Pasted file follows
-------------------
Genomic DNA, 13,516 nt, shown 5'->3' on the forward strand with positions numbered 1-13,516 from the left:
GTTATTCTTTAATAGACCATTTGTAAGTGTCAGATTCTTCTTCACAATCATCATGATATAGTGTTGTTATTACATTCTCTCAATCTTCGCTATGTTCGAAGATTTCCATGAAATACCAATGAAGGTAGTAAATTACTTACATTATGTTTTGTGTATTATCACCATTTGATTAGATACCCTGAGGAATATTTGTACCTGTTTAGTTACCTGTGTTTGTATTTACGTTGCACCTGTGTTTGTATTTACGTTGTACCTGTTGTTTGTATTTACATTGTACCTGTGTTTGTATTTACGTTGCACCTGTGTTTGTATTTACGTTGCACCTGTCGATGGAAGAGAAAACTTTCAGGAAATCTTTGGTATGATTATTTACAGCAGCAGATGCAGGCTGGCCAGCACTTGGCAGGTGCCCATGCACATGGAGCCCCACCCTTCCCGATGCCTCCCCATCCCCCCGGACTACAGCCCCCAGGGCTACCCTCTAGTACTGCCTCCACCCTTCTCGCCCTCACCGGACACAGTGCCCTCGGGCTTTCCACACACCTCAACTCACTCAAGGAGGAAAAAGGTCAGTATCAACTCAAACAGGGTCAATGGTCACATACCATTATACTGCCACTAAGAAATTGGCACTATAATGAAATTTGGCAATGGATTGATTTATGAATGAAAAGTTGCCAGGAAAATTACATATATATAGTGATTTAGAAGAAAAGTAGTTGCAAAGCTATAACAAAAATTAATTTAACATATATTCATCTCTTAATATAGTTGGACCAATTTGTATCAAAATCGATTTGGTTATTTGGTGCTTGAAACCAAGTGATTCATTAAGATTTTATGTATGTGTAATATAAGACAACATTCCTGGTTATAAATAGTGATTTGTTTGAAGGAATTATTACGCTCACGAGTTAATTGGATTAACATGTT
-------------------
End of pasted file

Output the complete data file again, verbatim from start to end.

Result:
Genomic DNA, 13,516 nt, shown 5'->3' on the forward strand with positions numbered 1-13,516 from the left:
GTTATTCTTTAATAGACCATTTGTAAGTGTCAGATTCTTCTTCACAATCATCATGATATAGTGTTGTTATTACATTCTCTCAATCTTCGCTATGTTCGAAGATTTCCATGAAATACCAATGAAGGTAGTAAATTACTTACATTATGTTTTGTGTATTATCACCATTTGATTAGATACCCTGAGGAATATTTGTACCTGTTTAGTTACCTGTGTTTGTATTTACGTTGCACCTGTGTTTGTATTTACGTTGTACCTGTTGTTTGTATTTACATTGTACCTGTGTTTGTATTTACGTTGCACCTGTGTTTGTATTTACGTTGCACCTGTCGATGGAAGAGAAAACTTTCAGGAAATCTTTGGTATGATTATTTACAGCAGCAGATGCAGGCTGGCCAGCACTTGGCAGGTGCCCATGCACATGGAGCCCCACCCTTCCCGATGCCTCCCCATCCCCCCGGACTACAGCCCCCAGGGCTACCCTCTAGTACTGCCTCCACCCTTCTCGCCCTCACCGGACACAGTGCCCTCGGGCTTTCCACACACCTCAACTCACTCAAGGAGGAAAAAGGTCAGTATCAACTCAAACAGGGTCAATGGTCACATACCATTATACTGCCACTAAGAAATTGGCACTATAATGAAATTTGGCAATGGATTGATTTATGAATGAAAAGTTGCCAGGAAAATTACATATATATAGTGATTTAGAAGAAAAGTAGTTGCAAAGCTATAACAAAAATTAATTTAACATATATTCATCTCTTAATATAGTTGGACCAATTTGTATCAAAATCGATTTGGTTATTTGGTGCTTGAAACCAAGTGATTCATTAAGATTTTATGTATGTGTAATATAAGACAACATTCCTGGTTATAAATAGTGATTTGTTTGAAGGAATTATTACGCTCACGAGTTAATTGGATTAACATGTT